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Photographs Of Melting Glaciers Prove Climate Change Is Real

First Posted: Apr 05, 2017 03:57 AM EDT
Submitted Evidence Of Global Warming From Satellite Imagery
In this handout, satellite composite image provided by the U.S. Geological Survey (USGS), satellite images of polar ice sheets taken in September 1996 (L) and May 2005 (R) show the retreating ice of the Bering Glacier in Alaska.
(Photo : USGS/Getty Images)

Before and after photos of glaciers have become the proof of global warming impact on the planet, and it seems that ice is melting at a very alarming rate. In the span of a decade, scientists were able to document day-to-day ice melts in some of the world's over 5,000 glaciers -- and it is indeed pretty alarming.

The Geological Society of America's James Balog took majority of the photographs for the project called Extreme Ice Survey. It is with the project that started documenting the glaciers in 2006. Later on, in 2012, the work was featured in Chasing Ice, a documentary.

In the years 2006 to 2015, the photography project documented the retreating bodies of ice in Switzerland. Photos showed that the glaciers shrunk nearly three quarters of a mile. The Mendenhall glacier of Alaska shrunk over 1,800 feet, while the Solheimajokull glacier of Iceland shrunk 2,050 feet. The worst, however, was in Peru, where 3,740 feet was lost on the Qori Kalis glacier.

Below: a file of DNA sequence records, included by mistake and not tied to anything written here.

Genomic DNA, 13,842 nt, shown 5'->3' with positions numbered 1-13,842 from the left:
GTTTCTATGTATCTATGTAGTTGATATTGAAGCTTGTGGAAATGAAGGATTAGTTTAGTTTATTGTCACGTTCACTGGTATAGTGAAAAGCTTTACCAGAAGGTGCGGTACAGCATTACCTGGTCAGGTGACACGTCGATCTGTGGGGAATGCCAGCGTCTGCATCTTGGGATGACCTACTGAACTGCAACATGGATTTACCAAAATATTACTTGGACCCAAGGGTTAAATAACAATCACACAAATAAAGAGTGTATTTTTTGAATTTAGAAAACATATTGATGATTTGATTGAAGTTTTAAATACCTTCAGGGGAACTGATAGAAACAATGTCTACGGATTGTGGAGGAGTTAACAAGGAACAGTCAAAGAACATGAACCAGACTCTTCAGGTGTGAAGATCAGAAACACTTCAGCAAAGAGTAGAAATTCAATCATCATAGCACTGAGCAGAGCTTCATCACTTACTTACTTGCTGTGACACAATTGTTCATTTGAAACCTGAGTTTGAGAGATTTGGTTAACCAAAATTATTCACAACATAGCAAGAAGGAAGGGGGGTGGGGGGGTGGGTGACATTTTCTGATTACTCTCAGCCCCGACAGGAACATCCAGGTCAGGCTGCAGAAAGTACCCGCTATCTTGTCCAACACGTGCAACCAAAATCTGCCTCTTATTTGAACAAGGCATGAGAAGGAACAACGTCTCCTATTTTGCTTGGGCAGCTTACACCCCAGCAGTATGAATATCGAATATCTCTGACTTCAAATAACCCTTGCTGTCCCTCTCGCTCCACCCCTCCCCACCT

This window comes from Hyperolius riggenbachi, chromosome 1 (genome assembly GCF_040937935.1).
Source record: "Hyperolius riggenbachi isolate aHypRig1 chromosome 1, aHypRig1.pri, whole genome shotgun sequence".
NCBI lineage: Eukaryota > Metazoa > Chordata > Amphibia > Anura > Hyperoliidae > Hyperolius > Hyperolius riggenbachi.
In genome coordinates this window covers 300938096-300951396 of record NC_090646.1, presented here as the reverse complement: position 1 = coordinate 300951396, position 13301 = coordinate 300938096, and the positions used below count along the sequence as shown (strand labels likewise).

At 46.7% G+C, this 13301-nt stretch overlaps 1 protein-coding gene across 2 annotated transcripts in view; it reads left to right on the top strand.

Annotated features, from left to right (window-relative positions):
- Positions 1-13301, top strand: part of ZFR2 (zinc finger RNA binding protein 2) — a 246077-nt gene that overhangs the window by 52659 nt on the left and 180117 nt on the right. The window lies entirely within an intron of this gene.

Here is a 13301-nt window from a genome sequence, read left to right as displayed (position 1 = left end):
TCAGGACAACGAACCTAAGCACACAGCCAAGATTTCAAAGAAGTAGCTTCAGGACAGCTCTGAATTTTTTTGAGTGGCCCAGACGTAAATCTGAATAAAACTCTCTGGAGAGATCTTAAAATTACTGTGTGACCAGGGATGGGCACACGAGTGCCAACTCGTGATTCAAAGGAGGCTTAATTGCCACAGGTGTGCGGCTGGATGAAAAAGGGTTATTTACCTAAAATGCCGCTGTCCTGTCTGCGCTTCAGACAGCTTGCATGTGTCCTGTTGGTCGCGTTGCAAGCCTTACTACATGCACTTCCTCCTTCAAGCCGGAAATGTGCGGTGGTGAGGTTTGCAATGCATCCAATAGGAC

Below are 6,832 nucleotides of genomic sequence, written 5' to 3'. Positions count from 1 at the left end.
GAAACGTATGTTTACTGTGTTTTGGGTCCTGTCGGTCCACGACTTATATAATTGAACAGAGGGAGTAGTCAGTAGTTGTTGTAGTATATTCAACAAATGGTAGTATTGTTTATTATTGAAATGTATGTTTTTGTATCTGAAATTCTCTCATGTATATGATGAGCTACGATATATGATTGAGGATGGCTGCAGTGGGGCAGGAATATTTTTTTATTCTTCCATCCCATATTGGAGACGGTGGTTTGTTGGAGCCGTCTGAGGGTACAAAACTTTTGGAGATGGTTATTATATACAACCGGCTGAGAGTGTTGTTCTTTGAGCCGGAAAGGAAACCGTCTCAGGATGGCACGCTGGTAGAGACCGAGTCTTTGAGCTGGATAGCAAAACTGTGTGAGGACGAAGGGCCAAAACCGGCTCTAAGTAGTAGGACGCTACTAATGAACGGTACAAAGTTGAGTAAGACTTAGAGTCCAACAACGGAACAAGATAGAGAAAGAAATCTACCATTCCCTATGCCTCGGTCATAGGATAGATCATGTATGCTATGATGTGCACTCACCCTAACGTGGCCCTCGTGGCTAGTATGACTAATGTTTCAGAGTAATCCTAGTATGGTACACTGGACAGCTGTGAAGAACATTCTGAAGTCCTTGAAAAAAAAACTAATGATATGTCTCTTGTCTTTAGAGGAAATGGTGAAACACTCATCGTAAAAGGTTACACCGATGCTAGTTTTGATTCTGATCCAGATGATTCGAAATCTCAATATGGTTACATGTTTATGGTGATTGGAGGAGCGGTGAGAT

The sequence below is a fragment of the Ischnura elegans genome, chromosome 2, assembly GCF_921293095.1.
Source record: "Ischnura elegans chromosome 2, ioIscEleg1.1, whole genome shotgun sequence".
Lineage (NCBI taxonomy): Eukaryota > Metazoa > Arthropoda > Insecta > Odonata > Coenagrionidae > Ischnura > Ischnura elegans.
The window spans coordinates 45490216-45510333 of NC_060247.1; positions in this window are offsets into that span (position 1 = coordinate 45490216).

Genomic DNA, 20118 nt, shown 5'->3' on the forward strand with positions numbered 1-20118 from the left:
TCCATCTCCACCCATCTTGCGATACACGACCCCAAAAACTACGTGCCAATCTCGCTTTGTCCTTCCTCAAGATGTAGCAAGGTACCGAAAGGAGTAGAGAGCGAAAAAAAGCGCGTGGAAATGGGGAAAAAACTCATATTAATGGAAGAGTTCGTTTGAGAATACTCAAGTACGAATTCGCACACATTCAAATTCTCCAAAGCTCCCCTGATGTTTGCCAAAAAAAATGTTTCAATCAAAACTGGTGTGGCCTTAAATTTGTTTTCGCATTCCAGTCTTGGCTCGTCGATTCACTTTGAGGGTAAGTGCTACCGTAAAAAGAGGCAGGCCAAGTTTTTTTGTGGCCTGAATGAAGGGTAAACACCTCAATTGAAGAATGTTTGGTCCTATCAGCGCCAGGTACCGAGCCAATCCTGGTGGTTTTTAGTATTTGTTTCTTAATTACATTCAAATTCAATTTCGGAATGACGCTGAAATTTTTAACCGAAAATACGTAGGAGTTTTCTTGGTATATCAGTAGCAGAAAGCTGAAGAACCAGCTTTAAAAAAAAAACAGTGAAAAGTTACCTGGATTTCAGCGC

According to New York Post, the project was set on documenting the glaciers that received less press coverage than both Greenland and the Antarctic ice sheets. Scientists previously noted that if such ice sheets melted entirely, sea levels around the globe will raise more than 200 feet. While the numbers could look into future years, possibly decades away, communities built around these smaller mountain glaciers could experience the consequences immediately. Some of the changes could include flooding or fresh water shortage. These areas usually rely on the runoff from glaciers as water source.

As for the photos, Balog told The Washington Post that ground-level photographs of these glaciers could provide a sense of urgency usually missing from other scientific tools. Solheimajokull Glacier of Iceland, however, had the most impact on him. He said, "It's where I kind of first realized how quickly the ice is changing."

The short clip he compiled shows just how big the changes have been in the past several years.

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